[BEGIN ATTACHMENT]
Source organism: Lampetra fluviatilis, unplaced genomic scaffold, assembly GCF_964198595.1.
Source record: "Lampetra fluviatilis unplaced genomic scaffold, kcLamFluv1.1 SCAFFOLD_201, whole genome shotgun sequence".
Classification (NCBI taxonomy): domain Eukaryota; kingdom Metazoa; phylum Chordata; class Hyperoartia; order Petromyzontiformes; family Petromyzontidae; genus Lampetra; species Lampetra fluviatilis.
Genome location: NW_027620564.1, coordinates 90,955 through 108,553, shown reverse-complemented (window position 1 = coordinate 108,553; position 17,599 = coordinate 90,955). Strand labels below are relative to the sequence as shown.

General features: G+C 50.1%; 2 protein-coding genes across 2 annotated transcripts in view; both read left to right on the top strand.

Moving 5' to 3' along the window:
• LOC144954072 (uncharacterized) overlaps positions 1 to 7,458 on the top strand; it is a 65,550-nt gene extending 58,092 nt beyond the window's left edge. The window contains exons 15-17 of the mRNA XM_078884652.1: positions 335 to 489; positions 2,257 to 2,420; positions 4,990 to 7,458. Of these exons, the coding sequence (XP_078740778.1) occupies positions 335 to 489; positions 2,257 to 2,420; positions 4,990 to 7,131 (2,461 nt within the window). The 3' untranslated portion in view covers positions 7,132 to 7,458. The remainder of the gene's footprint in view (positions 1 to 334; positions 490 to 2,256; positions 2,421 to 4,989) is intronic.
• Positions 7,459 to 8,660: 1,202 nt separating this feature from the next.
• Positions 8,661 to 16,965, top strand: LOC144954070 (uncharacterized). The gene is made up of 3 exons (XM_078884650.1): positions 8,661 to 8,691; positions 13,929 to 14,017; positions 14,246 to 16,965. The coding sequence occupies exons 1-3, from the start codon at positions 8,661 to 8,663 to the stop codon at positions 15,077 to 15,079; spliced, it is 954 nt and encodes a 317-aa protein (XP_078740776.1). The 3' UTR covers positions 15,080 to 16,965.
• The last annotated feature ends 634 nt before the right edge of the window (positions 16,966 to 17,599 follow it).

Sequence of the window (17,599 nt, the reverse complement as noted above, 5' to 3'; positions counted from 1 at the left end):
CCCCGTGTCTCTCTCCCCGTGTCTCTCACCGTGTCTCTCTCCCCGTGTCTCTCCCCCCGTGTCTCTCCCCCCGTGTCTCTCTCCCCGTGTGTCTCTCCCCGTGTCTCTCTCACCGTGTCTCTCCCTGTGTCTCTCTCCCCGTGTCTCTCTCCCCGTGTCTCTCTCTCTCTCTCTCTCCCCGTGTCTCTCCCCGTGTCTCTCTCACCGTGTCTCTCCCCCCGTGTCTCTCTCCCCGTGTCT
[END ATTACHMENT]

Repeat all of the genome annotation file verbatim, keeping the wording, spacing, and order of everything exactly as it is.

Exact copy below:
Source organism: Lampetra fluviatilis, unplaced genomic scaffold, assembly GCF_964198595.1.
Source record: "Lampetra fluviatilis unplaced genomic scaffold, kcLamFluv1.1 SCAFFOLD_201, whole genome shotgun sequence".
Classification (NCBI taxonomy): domain Eukaryota; kingdom Metazoa; phylum Chordata; class Hyperoartia; order Petromyzontiformes; family Petromyzontidae; genus Lampetra; species Lampetra fluviatilis.
Genome location: NW_027620564.1, coordinates 90,955 through 108,553, shown reverse-complemented (window position 1 = coordinate 108,553; position 17,599 = coordinate 90,955). Strand labels below are relative to the sequence as shown.

General features: G+C 50.1%; 2 protein-coding genes across 2 annotated transcripts in view; both read left to right on the top strand.

Moving 5' to 3' along the window:
• LOC144954072 (uncharacterized) overlaps positions 1 to 7,458 on the top strand; it is a 65,550-nt gene extending 58,092 nt beyond the window's left edge. The window contains exons 15-17 of the mRNA XM_078884652.1: positions 335 to 489; positions 2,257 to 2,420; positions 4,990 to 7,458. Of these exons, the coding sequence (XP_078740778.1) occupies positions 335 to 489; positions 2,257 to 2,420; positions 4,990 to 7,131 (2,461 nt within the window). The 3' untranslated portion in view covers positions 7,132 to 7,458. The remainder of the gene's footprint in view (positions 1 to 334; positions 490 to 2,256; positions 2,421 to 4,989) is intronic.
• Positions 7,459 to 8,660: 1,202 nt separating this feature from the next.
• Positions 8,661 to 16,965, top strand: LOC144954070 (uncharacterized). The gene is made up of 3 exons (XM_078884650.1): positions 8,661 to 8,691; positions 13,929 to 14,017; positions 14,246 to 16,965. The coding sequence occupies exons 1-3, from the start codon at positions 8,661 to 8,663 to the stop codon at positions 15,077 to 15,079; spliced, it is 954 nt and encodes a 317-aa protein (XP_078740776.1). The 3' UTR covers positions 15,080 to 16,965.
• The last annotated feature ends 634 nt before the right edge of the window (positions 16,966 to 17,599 follow it).

Sequence of the window (17,599 nt, the reverse complement as noted above, 5' to 3'; positions counted from 1 at the left end):
CCCCGTGTCTCTCTCCCCGTGTCTCTCACCGTGTCTCTCTCCCCGTGTCTCTCCCCCCGTGTCTCTCCCCCCGTGTCTCTCTCCCCGTGTGTCTCTCCCCGTGTCTCTCTCACCGTGTCTCTCCCTGTGTCTCTCTCCCCGTGTCTCTCTCCCCGTGTCTCTCTCTCTCTCTCTCTCCCCGTGTCTCTCCCCGTGTCTCTCTCACCGTGTCTCTCCCCCCGTGTCTCTCTCCCCGTGTCT